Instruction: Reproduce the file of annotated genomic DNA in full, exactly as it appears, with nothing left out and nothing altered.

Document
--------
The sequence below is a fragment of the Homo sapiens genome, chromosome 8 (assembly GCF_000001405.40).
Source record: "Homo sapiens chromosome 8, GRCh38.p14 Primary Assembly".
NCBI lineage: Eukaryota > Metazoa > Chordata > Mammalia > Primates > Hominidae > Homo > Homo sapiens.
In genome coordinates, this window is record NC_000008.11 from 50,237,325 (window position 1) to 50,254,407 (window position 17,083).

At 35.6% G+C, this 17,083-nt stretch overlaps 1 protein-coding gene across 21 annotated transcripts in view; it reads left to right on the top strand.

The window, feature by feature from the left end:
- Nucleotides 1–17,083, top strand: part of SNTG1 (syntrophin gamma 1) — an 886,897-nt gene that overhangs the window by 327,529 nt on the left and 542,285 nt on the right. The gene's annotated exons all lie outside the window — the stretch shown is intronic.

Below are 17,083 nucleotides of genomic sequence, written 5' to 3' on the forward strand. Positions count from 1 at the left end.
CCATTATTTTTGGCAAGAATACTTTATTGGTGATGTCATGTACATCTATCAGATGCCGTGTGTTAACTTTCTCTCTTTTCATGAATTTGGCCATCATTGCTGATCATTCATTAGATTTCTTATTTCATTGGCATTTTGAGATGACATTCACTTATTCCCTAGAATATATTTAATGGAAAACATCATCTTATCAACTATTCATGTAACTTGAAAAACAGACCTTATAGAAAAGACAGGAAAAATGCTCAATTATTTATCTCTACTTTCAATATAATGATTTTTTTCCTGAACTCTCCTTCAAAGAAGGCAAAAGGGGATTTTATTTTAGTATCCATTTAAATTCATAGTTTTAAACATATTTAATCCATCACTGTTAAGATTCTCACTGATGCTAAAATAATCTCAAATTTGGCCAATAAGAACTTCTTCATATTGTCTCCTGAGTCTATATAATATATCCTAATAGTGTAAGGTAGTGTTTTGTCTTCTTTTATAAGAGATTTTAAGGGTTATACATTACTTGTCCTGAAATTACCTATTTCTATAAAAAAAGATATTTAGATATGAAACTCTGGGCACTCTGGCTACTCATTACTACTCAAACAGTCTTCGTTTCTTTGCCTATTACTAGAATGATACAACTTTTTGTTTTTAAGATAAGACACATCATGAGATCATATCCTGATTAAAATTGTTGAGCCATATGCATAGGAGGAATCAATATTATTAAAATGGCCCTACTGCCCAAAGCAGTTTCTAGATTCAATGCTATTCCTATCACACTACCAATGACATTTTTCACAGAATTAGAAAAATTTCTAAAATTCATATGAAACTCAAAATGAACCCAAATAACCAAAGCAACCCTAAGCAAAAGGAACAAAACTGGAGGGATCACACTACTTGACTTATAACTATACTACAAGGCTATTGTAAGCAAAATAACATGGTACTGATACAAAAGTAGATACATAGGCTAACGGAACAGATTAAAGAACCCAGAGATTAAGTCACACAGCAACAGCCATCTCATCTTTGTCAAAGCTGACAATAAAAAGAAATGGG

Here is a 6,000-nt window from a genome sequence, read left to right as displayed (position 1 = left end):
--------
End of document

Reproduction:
The sequence below is a fragment of the Homo sapiens genome, chromosome 8 (assembly GCF_000001405.40).
Source record: "Homo sapiens chromosome 8, GRCh38.p14 Primary Assembly".
NCBI lineage: Eukaryota > Metazoa > Chordata > Mammalia > Primates > Hominidae > Homo > Homo sapiens.
In genome coordinates, this window is record NC_000008.11 from 50,237,325 (window position 1) to 50,254,407 (window position 17,083).

At 35.6% G+C, this 17,083-nt stretch overlaps 1 protein-coding gene across 21 annotated transcripts in view; it reads left to right on the top strand.

The window, feature by feature from the left end:
- Nucleotides 1–17,083, top strand: part of SNTG1 (syntrophin gamma 1) — an 886,897-nt gene that overhangs the window by 327,529 nt on the left and 542,285 nt on the right. The gene's annotated exons all lie outside the window — the stretch shown is intronic.

Below are 17,083 nucleotides of genomic sequence, written 5' to 3' on the forward strand. Positions count from 1 at the left end.
CCATTATTTTTGGCAAGAATACTTTATTGGTGATGTCATGTACATCTATCAGATGCCGTGTGTTAACTTTCTCTCTTTTCATGAATTTGGCCATCATTGCTGATCATTCATTAGATTTCTTATTTCATTGGCATTTTGAGATGACATTCACTTATTCCCTAGAATATATTTAATGGAAAACATCATCTTATCAACTATTCATGTAACTTGAAAAACAGACCTTATAGAAAAGACAGGAAAAATGCTCAATTATTTATCTCTACTTTCAATATAATGATTTTTTTCCTGAACTCTCCTTCAAAGAAGGCAAAAGGGGATTTTATTTTAGTATCCATTTAAATTCATAGTTTTAAACATATTTAATCCATCACTGTTAAGATTCTCACTGATGCTAAAATAATCTCAAATTTGGCCAATAAGAACTTCTTCATATTGTCTCCTGAGTCTATATAATATATCCTAATAGTGTAAGGTAGTGTTTTGTCTTCTTTTATAAGAGATTTTAAGGGTTATACATTACTTGTCCTGAAATTACCTATTTCTATAAAAAAAGATATTTAGATATGAAACTCTGGGCACTCTGGCTACTCATTACTACTCAAACAGTCTTCGTTTCTTTGCCTATTACTAGAATGATACAACTTTTTGTTTTTAAGATAAGACACATCATGAGATCATATCCTGATTAAAATTGTTGAGCCATATGCATAGGAGGAATCAATATTATTAAAATGGCCCTACTGCCCAAAGCAGTTTCTAGATTCAATGCTATTCCTATCACACTACCAATGACATTTTTCACAGAATTAGAAAAATTTCTAAAATTCATATGAAACTCAAAATGAACCCAAATAACCAAAGCAACCCTAAGCAAAAGGAACAAAACTGGAGGGATCACACTACTTGACTTATAACTATACTACAAGGCTATTGTAAGCAAAATAACATGGTACTGATACAAAAGTAGATACATAGGCTAACGGAACAGATTAAAGAACCCAGAGATTAAGTCACACAGCAACAGCCATCTCATCTTTGTCAAAGCTGACAATAAAAAGAAATGGG

Here is a 6,000-nt window from a genome sequence, read left to right as displayed (position 1 = left end):